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Mayflower Industries v. Thor Corp.

New Jersey Superior Court, Chancery Division

Decided: September 17, 1951.


Francis, J.c.c. (temporarily assigned).


[15 NJSuper Page 338]

The proofs in affidavit form tend to show that the distributorship contract between Thor Corporation and Teldisco, Inc., was substantially complete when the plaintiff instituted its suit and obtained the restraint against Thor. The terms of the contract had been agreed upon orally. Thor had reduced the terms to a written instrument, and submitted it to Teldisco which signed it. The final signature by Thor was prevented by the restraint.

As a further indication of the fact that the parties regarded their contractual relationship as established, there is some proof in the record indicating that during the short period between the vacation of the restraint by the United States District Court and its reinstatement pending appeal upon the filing of a bond, deliveries of appliances were made by Thor to Teldisco.

The restraint prohibited Thor from "selling or delivering its products to any distributor (other than the plaintiff) in the territory exclusively reserved to the plaintiff * * *." Thus, Thor was effectively prevented not only from signing

[15 NJSuper Page 339]

the contract, but it became impossible for the parties to operate under it as well.

The opinion already filed in this cause, 15 N.J. Super. 139, makes a finding that a factual issue is presented by the proofs submitted as to whether or not the plaintiff, Mayflower, maliciously and without probable cause instituted the original suit against Thor and obtained an injunction on the basis of false affidavits. That Mayflower was aware of an actual or impending contractual relationship between Thor and Teldisco is demonstrated among other things by the complaint which alleges that "Plaintiff is reliably informed and verily believes, and therefore charges the fact to be, that the defendant Thor Corporation * * * has entered into a contractual arrangement with the defendant Teldisco, constituting and appointing the latter a distributor of the said products of the Thor Corporation in and for the areas exclusively reserved to the plaintiff * * *." Although Teldisco was not a party to the injunction, it is fairly inferable that plaintiff intended, by seeking the restraint and drawing the order in the manner in which it was drawn, to create an effective barrier in the path of the business relations into which the parties were about to enter. To say that Teldisco, if it suffered economic injury thereby, is without remedy in such a situation because it was not an actual and named party to the injunctive order, is to admit an unrealistic impotency in the law.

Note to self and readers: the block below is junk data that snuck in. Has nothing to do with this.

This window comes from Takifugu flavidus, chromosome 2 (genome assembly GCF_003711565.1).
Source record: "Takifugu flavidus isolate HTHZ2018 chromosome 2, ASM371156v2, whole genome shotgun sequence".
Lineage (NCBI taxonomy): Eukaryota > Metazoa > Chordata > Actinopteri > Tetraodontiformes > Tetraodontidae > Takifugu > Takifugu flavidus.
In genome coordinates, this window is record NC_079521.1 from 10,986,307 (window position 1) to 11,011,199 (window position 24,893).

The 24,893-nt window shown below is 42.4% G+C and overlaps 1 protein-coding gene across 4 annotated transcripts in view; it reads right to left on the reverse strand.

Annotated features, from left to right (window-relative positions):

It is no answer to say that the contractual relations were not complete because Thor had not gone through the formality of signing the agreement. This status should not stand in the way of the existence of the right of action. Treating the case (on the facts here) in terms of unlawful interference with prospective economic advantage, the cause of action exists. Prosser puts the principle this way: "By analogy to interference with existing contractual relations, tort liability has been imposed for interference with prospective advantage." Prosser on Torts, p. 1013. Citing Brennan v. United Hatters of North America , 73 N.J.L. 729 (E. & A. 1906), wherein

[15 NJSuper Page 340]

Justice Pitney declared: "In a civilized community, which recognizes the right of private property among its institutions, the notion is intolerable that a man should be protected by the law in the enjoyment of property, once it is acquired, but left unprotected by the law in his efforts to acquire it. * * *," Prosser goes on to say: "and that since a large part of what is most valuable in modern life depends upon the 'probable expectancies,' as social and industrial life becomes more complex the courts must do more to discover, define and protect them from undue interference." (Pp. 1014-1015; also Jersey City Printing Co. v. Cassidy , 63 N.J. Eq. 759, at page 765 (Ch. 1902)).

For these reasons the motion for summary judgment on the amended counterclaim of the defendant Teldisco, Inc., must be denied. As in the case of the Thor counterclaim the action will be held for determination by the trial judge after the full proof has been submitted.


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